Safety

Feds distribute security notice to school districts

Posted on November 1, 2004

WASHINGTON, D.C. — The Department of Education warned school districts nationwide to keep an eye out for people spying on their buildings and buses.

According to the Associated Press, the advisory responds to the siege of a school in Beslan, Russia, that killed nearly 340 people in early September. Based on an analysis of that event by the FBI and the Department of Homeland Security, government officials developed a list of activities that school districts should be on the lookout for to bolster security.

Though not necessarily a cause for concern on their own, a combination of these goings-on could indicate a terror threat:

 

  • Interest in obtaining site plans for schools, bus routes and attendance lists.

     

  • Prolonged "static surveillance" by panhandlers, shoe shiners, vendors or street sweeps not previously seen in the area.

     

  • Observations of security drills.

     

  • People staring at or quickly looking away from employees or vehicles as they leave or enter parking areas.

     

  • Foot surveillance of campuses involving individuals working together.

    Officials recommended measures including installing locks on all doors and windows and ensuring that school bus drivers can be contacted quickly in an emergency. Additional security guidance for school districts is available at www.ed.gov/admins/lead/safety/emergencyplan/index.html.

    In early October, the Department of Education awarded a total of $28.6 million in grants to school districts across the country to strengtehn their emergency preparation and response plans.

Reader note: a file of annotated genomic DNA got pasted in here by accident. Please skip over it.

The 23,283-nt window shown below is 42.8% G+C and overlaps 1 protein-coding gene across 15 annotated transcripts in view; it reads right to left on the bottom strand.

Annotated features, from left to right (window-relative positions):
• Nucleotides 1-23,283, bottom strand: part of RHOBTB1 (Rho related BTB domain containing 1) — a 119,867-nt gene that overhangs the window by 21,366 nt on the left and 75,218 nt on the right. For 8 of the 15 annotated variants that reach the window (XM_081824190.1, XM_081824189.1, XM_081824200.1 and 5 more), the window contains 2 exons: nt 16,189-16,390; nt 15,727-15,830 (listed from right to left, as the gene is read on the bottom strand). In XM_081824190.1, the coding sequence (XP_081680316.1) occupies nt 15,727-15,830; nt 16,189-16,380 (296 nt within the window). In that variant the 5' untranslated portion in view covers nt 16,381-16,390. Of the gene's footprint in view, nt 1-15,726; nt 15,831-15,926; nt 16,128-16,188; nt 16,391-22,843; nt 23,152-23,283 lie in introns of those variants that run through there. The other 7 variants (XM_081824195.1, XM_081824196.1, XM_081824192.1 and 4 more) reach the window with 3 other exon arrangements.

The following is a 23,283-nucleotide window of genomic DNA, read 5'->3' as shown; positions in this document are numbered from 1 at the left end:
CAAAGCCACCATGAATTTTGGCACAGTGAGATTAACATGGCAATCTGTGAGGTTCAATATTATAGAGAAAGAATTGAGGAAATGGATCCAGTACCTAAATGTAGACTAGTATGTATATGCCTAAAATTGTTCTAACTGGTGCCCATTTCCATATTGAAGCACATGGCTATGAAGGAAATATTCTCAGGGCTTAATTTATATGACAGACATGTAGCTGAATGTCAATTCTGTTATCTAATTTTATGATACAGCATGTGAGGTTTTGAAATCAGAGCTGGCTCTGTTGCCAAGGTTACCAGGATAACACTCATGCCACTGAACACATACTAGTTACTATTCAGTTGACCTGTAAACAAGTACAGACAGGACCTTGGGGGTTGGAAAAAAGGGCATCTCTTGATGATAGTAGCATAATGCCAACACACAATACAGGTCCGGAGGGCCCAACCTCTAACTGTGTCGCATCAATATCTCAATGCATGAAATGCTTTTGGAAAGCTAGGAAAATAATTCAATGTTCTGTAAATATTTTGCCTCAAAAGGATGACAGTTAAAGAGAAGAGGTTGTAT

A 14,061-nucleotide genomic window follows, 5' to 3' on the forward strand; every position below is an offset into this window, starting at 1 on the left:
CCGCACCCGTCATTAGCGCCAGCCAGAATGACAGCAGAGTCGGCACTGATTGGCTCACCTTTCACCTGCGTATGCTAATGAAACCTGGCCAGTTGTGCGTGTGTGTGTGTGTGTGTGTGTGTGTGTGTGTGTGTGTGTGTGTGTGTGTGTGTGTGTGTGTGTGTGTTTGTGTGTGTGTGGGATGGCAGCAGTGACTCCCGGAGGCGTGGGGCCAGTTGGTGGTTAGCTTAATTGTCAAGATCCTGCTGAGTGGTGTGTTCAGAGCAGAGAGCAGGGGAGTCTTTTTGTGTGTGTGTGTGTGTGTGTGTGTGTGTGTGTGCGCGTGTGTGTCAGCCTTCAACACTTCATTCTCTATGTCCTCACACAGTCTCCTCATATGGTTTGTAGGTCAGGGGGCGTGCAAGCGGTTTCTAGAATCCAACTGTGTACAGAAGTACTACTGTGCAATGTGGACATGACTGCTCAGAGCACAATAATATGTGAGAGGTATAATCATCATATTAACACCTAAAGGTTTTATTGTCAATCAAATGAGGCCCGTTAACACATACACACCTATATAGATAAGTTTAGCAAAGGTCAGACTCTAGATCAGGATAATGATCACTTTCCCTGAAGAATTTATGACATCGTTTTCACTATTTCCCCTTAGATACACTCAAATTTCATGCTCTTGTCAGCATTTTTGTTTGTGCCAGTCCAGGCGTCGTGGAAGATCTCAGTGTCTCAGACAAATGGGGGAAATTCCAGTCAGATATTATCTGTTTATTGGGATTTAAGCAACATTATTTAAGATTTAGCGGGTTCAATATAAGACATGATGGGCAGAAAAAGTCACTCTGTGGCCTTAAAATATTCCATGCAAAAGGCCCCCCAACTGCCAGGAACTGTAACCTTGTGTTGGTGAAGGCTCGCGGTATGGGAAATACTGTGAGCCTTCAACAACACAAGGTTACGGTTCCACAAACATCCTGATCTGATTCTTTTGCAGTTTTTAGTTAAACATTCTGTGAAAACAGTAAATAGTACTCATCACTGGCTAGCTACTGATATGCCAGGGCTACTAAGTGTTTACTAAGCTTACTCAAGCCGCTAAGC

"These grants will help school districts strengthen their crisis plans and collaborate with other first responders — fire, police, health, mental health and community groups," said Secretary of Education Rod Paige.

    In related news, the U.S. military discovered two computer disks containing photographs, layouts and other information regarding certain American schools.

    After reviewing the materials, FBI and Homeland Security officials determined that there was no threat involved. The disks were reportedly associated with an Iraqi who was affiliated with civic groups planning for schools in the country. U.S. security officials could not determine that the person had any ties to terrorism.

    The American schools were notified so they could take any action they considered necessary. However, authorities said the recovered information is not connected to the safety bulletin issued to schools regarding the Beslan, Russia, tragedy.

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